3.2.2 Toward functional engineered tissues as biosensors using hydrogels and dielectrophoretic technique
- 14th International Meeting on Chemical Sensors - IMCS 2012
2012-05-20 - 2012-05-23
- 3.2 Biosensors III (cell based)
- J. Ramón-Azcón, S. Ahadian, S. Ostrovidov, V. Hosseini, A. Khademhosseini, T. Matsue - WPI-Advanced Institute for Materials Research, Tohoku University (Japan), R. Obregón, K. Ino, H. Shiku - Graduate School of Environmental Studies, Tohoku University (Japan), G. Camci-Unal - Department of Medicine, Center for Biomedical Engineering, Brigham and Women’s Hospital, Harvard Medical School (USA) and Harvard-MIT Division of Health Sciences and Technology, Massachusetts Institute of Technology (USA)
- 265 - 268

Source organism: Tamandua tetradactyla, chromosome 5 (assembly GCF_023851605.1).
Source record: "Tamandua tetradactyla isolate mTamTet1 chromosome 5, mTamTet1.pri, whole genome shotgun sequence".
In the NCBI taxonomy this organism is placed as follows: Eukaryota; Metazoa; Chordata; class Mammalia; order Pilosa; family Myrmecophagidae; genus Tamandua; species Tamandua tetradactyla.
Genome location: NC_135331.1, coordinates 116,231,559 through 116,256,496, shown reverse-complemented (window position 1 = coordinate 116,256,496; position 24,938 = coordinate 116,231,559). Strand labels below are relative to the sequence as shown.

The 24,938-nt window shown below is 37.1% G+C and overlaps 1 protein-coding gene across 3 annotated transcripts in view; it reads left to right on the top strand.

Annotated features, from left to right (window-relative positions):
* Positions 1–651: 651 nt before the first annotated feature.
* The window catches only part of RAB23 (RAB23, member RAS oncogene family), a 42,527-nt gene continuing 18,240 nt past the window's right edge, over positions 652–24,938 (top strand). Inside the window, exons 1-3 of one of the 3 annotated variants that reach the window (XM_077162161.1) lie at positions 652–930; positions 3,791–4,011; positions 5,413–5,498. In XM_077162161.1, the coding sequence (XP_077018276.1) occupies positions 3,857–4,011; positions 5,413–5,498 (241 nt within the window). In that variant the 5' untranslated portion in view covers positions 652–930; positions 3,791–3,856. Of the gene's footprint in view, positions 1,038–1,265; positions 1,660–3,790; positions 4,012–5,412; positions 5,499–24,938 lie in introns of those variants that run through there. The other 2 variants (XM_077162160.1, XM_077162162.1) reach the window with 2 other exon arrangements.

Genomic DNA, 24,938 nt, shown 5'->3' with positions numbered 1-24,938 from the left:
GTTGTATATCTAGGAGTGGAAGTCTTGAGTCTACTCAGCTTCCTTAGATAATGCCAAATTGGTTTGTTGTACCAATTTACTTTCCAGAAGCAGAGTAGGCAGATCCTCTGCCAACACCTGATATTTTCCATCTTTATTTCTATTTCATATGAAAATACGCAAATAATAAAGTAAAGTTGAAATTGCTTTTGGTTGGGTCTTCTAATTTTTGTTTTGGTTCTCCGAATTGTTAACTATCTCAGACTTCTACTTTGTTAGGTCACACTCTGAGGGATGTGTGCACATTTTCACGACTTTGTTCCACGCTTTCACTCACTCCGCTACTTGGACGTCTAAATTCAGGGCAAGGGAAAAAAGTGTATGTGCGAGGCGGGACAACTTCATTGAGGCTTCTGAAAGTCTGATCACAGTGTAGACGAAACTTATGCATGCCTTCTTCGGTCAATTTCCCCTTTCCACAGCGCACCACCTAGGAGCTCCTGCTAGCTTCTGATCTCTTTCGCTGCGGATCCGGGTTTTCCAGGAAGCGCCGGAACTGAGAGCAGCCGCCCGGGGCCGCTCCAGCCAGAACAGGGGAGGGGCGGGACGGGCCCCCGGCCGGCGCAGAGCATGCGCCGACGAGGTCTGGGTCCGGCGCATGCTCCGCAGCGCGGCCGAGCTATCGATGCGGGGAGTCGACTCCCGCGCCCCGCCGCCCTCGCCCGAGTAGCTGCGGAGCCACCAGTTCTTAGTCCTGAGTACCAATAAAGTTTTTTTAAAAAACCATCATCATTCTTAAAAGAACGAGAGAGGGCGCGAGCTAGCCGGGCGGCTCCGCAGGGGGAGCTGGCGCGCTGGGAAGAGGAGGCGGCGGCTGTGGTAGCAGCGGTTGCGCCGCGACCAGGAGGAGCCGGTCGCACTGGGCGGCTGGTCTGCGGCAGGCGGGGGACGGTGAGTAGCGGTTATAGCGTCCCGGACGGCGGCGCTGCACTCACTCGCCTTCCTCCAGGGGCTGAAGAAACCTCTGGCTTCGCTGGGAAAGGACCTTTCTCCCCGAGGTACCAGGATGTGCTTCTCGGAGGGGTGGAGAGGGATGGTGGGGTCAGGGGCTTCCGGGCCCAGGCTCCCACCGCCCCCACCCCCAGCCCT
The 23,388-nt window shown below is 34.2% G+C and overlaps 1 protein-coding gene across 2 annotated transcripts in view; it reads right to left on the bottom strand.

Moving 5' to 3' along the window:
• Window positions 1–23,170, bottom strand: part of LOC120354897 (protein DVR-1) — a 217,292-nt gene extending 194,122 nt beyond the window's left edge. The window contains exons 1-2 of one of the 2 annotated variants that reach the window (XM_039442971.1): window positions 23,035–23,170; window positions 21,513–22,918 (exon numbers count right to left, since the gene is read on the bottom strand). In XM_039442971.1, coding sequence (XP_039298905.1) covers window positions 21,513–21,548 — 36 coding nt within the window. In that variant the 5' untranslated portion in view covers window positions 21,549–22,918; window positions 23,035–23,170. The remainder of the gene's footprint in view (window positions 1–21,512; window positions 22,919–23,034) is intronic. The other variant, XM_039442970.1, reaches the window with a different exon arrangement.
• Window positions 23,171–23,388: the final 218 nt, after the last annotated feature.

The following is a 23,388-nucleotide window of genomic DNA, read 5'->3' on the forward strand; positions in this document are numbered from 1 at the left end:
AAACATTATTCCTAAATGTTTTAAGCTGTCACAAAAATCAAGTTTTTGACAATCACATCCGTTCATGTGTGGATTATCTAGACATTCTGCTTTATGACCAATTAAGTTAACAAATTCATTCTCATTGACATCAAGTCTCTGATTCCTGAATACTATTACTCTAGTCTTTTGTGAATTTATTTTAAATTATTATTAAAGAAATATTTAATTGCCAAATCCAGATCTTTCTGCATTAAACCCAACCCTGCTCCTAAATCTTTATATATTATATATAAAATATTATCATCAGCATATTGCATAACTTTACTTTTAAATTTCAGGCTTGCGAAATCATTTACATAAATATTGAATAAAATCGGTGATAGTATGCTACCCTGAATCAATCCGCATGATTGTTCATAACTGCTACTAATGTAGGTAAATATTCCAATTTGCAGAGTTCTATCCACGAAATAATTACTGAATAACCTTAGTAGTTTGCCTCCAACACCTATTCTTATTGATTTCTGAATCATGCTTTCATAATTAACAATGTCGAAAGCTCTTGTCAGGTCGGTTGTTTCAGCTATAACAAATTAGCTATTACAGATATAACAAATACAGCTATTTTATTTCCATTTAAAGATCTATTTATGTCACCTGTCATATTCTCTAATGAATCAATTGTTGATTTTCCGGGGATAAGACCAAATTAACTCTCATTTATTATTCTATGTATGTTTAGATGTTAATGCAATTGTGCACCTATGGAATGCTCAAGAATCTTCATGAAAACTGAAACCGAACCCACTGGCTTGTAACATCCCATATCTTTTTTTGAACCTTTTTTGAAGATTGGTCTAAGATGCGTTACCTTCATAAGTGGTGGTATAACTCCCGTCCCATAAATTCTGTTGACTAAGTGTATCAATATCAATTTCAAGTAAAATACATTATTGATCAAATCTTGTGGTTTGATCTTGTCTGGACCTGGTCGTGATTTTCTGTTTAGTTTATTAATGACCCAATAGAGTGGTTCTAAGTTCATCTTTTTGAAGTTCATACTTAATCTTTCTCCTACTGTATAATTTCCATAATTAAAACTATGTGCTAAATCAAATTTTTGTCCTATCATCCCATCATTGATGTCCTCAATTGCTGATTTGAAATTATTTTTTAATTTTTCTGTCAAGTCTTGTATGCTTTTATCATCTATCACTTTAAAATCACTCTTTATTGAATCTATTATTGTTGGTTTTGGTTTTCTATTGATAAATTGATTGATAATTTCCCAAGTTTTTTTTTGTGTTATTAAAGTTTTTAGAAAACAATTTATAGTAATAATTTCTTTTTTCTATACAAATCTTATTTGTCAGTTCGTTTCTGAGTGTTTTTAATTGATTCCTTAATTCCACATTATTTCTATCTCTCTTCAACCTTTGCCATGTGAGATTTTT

Microscale technologies have been emerged as powerful tools for tissue engineering. Such technologies render precise positioning for the cells in order to define the cell-cell and cell-extracellular matrix (ECM) interactions mimicking the structure of native tissue constructs. Dielectrophoresis (DEP) method is a suitable microscale technology to do that having notable characteristics in cell manipulation such as being high accurate, rapid, scalable, and capable of handling both adherent and non-adherent cells. DEP could be used in combination with new biomaterials to embed the cells within a given pattern, allowing precise positioning of cells in order to define interactions between neighboring cells. In this investigation, we propose the gelatin methacrylate (GelMA) as a promising hydrogel for the cell dielectropatterning due to low viscosity and ionic concentration. Combined application of the GelMA hydrogel and DEP technique could be useful for precisely creating complex and cellresponsive microtissues in a rapid, accurate, and scalable manner. In this study, we proposed also the interdigitated array of electrodes as a novel platform to electrically stimulate the 3D engineered muscle tissue. The attained muscle myofibers were analyzed and quantified in terms of myotube characteristics and gene expression. These engineered tissues have the potential to serve as biosensors to examine biologically active reagents and could be applied to pharmacological screening and environmental monitoring.